Regular readers of this blog will now doubtless be aware of this company’s view that the domain of video games is criminally under-utilised – not just for what it offers more generally to our shared broader culture, but in terms of the many brilliant ideas generated within the gaming framework which have clear potential for non-virtual adoption. And it is the Maxis classic Sim City 3000 (‘SC 3000’) – a title that continues to inspire devotion long after its original 1998 iteration – that we wish to presently draw your attention to.
Sim City 3000 is a remarkable piece of software for many reasons, but its Health, Education and Aura (‘HEA’) department – headed up by the inimitable Randall Shoop – is arguably the most brilliant innovation in the entire game; the key lies in the last letter of that acronym. As well as city data maps containing information on everything from schooling provision to traffic density, SC 3000 also has a chart detailing the presence (or otherwise) of ‘aura’, which is defined by the corresponding Electronic Arts game manual as ‘good feelings for the city [as a whole]’: areas of high aura are denoted by (deep) shades of blue, while low-aura neighbourhoods are coloured red; the angrier the shade, the uglier the vibe.
Focusing on something as seemingly touchy-feely and subjective in an era of big data may seem anachronistic. But as any urban dweller knows, different parts of the same city can vary enormously in how they make people feel; these reactions can be predicted with such consistency that they are more or less reflected in concrete indicators such as property prices.
Moreover, it is – at least in large part – no real secret what makes for high-aura areas: beautiful buildings, plentiful green space and easy access to cultural and recreational amenities will all go a long way towards giving residents, workers and tourists alike not just an added spring in their step, but an attachment to a location which goes beyond the merely functional. It would therefore be possible to build up a pretty accurate picture of existing zones of aural import, and then set about exporting replicable elements to the bywords for urban blight.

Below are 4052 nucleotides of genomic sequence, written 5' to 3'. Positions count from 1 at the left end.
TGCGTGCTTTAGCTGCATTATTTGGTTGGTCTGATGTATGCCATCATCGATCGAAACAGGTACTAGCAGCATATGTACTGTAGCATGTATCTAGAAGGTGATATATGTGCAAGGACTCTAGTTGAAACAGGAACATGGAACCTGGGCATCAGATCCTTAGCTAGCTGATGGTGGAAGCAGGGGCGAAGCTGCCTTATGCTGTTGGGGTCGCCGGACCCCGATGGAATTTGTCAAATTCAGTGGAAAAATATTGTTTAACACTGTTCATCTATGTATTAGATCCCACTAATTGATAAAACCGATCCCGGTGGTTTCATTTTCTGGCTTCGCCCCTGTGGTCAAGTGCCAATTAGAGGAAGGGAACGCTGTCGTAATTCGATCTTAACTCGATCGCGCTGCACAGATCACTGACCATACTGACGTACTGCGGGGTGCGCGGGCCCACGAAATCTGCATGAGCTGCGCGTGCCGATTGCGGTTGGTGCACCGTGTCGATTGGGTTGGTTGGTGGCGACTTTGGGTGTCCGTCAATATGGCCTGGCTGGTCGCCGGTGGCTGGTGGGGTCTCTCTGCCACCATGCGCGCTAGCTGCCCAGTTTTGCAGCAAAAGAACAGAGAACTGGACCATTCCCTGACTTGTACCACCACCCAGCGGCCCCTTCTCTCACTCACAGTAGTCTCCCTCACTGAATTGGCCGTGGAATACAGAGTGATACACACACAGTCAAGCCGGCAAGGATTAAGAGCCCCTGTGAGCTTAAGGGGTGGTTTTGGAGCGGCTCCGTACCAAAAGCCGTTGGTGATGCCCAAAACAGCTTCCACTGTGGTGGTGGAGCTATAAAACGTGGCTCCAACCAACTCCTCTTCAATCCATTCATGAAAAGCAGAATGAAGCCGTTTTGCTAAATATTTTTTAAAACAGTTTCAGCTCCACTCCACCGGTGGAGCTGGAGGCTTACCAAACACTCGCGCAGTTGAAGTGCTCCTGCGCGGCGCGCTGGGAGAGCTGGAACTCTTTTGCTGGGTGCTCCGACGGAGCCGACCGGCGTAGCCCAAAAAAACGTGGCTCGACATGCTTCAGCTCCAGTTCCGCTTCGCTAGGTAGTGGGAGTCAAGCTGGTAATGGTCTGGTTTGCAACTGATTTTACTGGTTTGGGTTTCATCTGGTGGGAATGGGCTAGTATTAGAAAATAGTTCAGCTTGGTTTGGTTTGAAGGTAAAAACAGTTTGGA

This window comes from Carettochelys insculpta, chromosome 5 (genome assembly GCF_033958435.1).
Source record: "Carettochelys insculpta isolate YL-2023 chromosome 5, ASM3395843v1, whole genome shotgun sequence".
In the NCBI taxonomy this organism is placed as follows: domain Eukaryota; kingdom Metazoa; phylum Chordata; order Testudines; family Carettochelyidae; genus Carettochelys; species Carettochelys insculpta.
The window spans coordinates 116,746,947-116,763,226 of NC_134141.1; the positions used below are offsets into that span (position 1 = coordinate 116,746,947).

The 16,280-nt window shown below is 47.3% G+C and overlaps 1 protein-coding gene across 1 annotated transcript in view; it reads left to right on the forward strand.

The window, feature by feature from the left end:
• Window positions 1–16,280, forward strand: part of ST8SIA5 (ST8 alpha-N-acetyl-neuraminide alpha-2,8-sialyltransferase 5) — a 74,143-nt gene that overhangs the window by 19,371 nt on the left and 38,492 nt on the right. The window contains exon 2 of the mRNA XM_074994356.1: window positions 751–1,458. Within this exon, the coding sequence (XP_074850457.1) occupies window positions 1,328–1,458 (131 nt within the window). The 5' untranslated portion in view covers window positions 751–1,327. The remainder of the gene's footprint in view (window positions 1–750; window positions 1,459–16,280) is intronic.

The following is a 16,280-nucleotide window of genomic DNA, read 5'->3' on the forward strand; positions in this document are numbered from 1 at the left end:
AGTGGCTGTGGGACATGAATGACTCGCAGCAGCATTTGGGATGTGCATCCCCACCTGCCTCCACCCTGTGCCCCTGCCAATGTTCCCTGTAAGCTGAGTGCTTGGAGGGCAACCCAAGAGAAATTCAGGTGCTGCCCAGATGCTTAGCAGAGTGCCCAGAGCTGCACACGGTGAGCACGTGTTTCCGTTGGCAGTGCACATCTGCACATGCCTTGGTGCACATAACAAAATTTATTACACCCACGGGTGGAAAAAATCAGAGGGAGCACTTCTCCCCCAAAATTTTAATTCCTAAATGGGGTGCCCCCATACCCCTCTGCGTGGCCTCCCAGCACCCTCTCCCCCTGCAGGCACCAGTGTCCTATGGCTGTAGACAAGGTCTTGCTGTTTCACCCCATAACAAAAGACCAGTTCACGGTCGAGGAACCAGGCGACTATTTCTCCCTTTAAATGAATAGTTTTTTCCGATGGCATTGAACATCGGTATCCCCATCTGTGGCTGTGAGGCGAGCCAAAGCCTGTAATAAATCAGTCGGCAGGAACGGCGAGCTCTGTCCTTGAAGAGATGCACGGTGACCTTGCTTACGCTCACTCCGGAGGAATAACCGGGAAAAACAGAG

Municipal authorities around the world should be under no illusions: cities which prioritise the spread of good vibes are not indulging in a trendy fad; they are making their assets more internationally competitive and ensuring that the people who inhabit their urban areas actually want to stay there. Whether directly or indirectly, the time for the aura map to migrate from digital fiction to policy reality has come.
From the 1980s to the 2000s, the Japanese industrial machine and the finished items rolling off its production lines were the envy of the world. Tokyo-based companies such as Sony, Nintendo and Sega became brands recognised around the world for their quality and ingenuity, particularly with regard to the intense technological content of their offerings. With its emphasis on and full-spectrum domination of attributes such as minaturisation, consistency and innovation, Japanese industry became synonymous with the future itself; indeed, corporations such as Mitsubishi saw it as part of their mission to provide a roadmap to the robotized utopia.
However, the rise of China and the financial crisis still enveloping many of the world’s key economies have conspired to subvert this narrative. Chinese factories have shown themselves able to produce goods which, while maybe not quite matching their Japanese equivalents in either quality or originality, have been judged by the global public as more than adequate. Meanwhile, the increasingly extreme fiscal pressures being exerted on the formerly middle-class populations of the (post-)developed world mean that cheap entertainment is the order of the day; these demographic groups are generally willing to pay for hardware and essential software, but the days of laying the best part of fifty-to-one-hundred US dollars on the table for a single game appear to be fading into history.
But this shift surely has deeper implications. Ceteris paribus, the complexity, sophistication and pure brilliance of offerings from the likes of studios such as Rovio Entertainment – the Finnish operation behind the Angry Birds franchise – are incomparable to even decade-old Japan-developed titles such as Virtua Tennis World Tour (Sumo Digital with Sega, 2005). Nominally-priced gaming apps may be impressive in their mastery of certain yet-to-be-historically-proven monetisation models, but culturally it is difficult to see this sharp trend towards gaming-by-numbers as anything other than a regression. Similarly, while China and some European economies such as Finland and Slovakia can certainly undercut Japanese manufacturing and deliver excellent goods to consumers at low prices, their capacity to innovate – and push forward and reconceptualise entire industries – arguably remains relatively weak.
The example of Japanese industrial decline is from almost every angle a sobering one: the sight of formerly unbeatable corporations being choked by probably unserviceable debts is something that engenders contemplation. But even more disturbing is the fact that many of these entities are still designing and making truly amazing things; artifacts, sadly, that we no longer seem to have the appetite for, even at the risk of civilisational decay.